Hope When the World is Falling Apart

Last week little E and I walked into our favorite thrift shop run by Olivia, a single mother who loves people and puppies.  Olivia, gloves elbow high, mask on, standing amidst the messy mound of dusty frames and chipped treasures, greeted us, “Hello! E! It’s good to see you!”  E flashed a smile and dashed to pet the puppy sleeping in his bed, while Olivia and I stood in front of the tiny TV and the unfolding story in DC. I asked, “How are you doing?” and she replied, “Why can’t we disagree without all this hate and disparity? What’s gone wrong with humanity?”

Meanwhile, across town at Costco, the hubby stopped for samples from Susie and listened as she reflected on the state of her relationship with her grandkids and all that’s wrong in the world, till she asked him serious, “Just where do we go from here?”

What’s gone wrong with humanity and just where do we go from here?

When leaders lead for the sake of their own significance, and we the people, trapped in insecurity and the desire for the comfortable life, simply fall in line, the fragile threads that hold a life—a community, a church, a country—grow brittle. Then the fires of circumstance—riots, racial tensions, sickness, anger, false religion masked as true—eventually burn those fragile threads to ash, unraveling the life we thought we knew.

As the chaos swirls around me and my family, I’ve found my middle-aged self longing for wisdom from my mom and dad. But I don’t have parents to turn to. The threads that once held our parent-child relationship together—co-dependence, narcissistic abuse, fear of abandonment, fake spirituality—snapped years ago, casting us apart. And these days much of the American Church looks and acts just like my family—unmoored from the Christ it claims to serve, scrambling to hold onto followers, money, security, image, and the praise of men no matter the cost, it grows weak and shallow.

So where do you turn when you feel weak and abandoned by God, church, and family?  

Recently, wishing I could call up a supportive dad or mom, distracting myself by browsing through musty books in an antique store, I unearthed an 1897 theology book, corners broken, cover barely hanging on—curious, I opened it. Inside the front cover these words dated 1953 scrawled across the page:

“Only one life to live, twill soon be past, only what’s done for Christ will last.’’

I paged through the book, uncovering newspaper clippings and notes tucked between chapters on sin, salvation, and unity of believers, spanning WW1, the great depression, WW2, personal loves and losses, spiritual wrestling and pain. I stood there, humbled and thankful for this crumbling testimony to what anchored Christian family in the past and what anchors us still—Only what’s done for Christ will last.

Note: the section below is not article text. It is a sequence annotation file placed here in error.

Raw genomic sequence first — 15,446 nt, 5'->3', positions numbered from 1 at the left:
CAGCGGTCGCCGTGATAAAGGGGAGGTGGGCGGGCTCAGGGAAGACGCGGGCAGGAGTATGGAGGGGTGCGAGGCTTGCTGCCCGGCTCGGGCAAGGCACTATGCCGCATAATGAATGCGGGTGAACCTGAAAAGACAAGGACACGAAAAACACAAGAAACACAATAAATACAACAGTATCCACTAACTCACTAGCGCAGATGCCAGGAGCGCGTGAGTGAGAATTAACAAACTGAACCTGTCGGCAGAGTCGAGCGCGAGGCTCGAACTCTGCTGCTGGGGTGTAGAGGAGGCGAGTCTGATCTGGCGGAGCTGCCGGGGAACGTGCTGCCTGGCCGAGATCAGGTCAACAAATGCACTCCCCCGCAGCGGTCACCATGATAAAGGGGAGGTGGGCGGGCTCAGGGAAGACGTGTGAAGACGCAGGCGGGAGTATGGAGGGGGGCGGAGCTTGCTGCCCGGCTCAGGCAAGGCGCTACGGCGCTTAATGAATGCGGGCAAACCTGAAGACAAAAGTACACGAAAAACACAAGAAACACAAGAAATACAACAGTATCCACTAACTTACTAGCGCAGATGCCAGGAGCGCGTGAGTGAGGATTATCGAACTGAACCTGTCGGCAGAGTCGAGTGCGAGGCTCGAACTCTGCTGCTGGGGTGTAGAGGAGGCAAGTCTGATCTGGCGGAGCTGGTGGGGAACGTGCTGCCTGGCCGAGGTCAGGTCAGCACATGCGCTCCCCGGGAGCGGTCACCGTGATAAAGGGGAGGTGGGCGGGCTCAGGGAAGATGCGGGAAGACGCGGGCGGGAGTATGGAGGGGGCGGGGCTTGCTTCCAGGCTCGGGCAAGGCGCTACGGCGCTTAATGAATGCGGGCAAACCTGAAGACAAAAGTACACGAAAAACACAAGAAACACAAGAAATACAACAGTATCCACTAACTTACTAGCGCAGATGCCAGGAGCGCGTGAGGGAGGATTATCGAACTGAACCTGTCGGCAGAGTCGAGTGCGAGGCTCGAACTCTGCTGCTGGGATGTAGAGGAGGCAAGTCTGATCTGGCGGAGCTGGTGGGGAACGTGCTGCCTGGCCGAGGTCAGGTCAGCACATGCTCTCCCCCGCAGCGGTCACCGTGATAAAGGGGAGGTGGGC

Charles Studd, the man who penned, “Only what’s done for Christ will last,” was a successful, wealthy, educated Brit at the turn of the century, but when his younger brother, George, became seriously ill, Charles wondered–“What is all the fame and flattery worth … when a man comes to face eternity?” He then left his athletic career for mission work in China and then Africa, devoting his life to “run a rescue shop a yard from hell” rather than hunker down and “live within the sound of church or chapel bell.” Years later, with a wife and four daughters of his own, he gave away a large inheritance to those in need because only what’s done for Christ will last.

Only One Life

Two little lines I heard one day,

Traveling along life’s busy way,

Bringing conviction to my heart,

And from my mind would not depart:

Only one life, ’twill soon be past,

Only what’s done for Christ will last.

Only one life, yes only one,

Soon will its fleeting hours be done;

Then, in ‘that day’ my Lord to meet,

And stand before His Judgement seat,

Only one life,’ twill soon be past,

Only what’s done for Christ will last.

Only one life, the still small voice,

Gently pleads for a better choice

Bidding me selfish aims to leave,

And to God’s holy will to cleave;

Only one life, ’twill soon be past,

Only what’s done for Christ will last.

Only one life, a few brief years,

Each with its burdens, hopes, and fears;

Each with its clays I must fulfill,

living for self or in His will;

Only one life, ’twill soon be past,

Only what’s done for Christ will last.

When this bright world would tempt me sore,

When Satan would a victory score;

When self would seek to have its way,

Then help me Lord with joy to say;

Only one life, ’twill soon be past,

Only what’s done for Christ will last.

Give me Father, a purpose deep,

In joy or sorrow Thy word to keep;

Faithful and true what e’er the strife,

Pleasing Thee in my daily life;

Only one life, ’twill soon be past,

Only what’s done for Christ will last.

Oh let my love with fervor burn,

And from the world now let me turn;

Living for Thee, and Thee alone,

Bringing Thee pleasure on Thy throne;

Only one life, ’twill soon be past,

Only what’s done for Christ will last.

Only one life, yes only one,

Now let me say, “Thy will be done”;

And when at last I’ll hear the call,

I know I’ll say “twas worth it all”;

Only one life, ’twill soon be past,

Only what’s done for Christ will last.

C.T. Studd

Becca

One thought on “Hope When the World is Falling Apart

  1. Maria says:

    “Only what’s done for Christ will last”
    Thank you, Becca for reminding us of this beautiful truth and especially at such a crazy time in the life of our country.
    💕🙏

    Liked by 1 person

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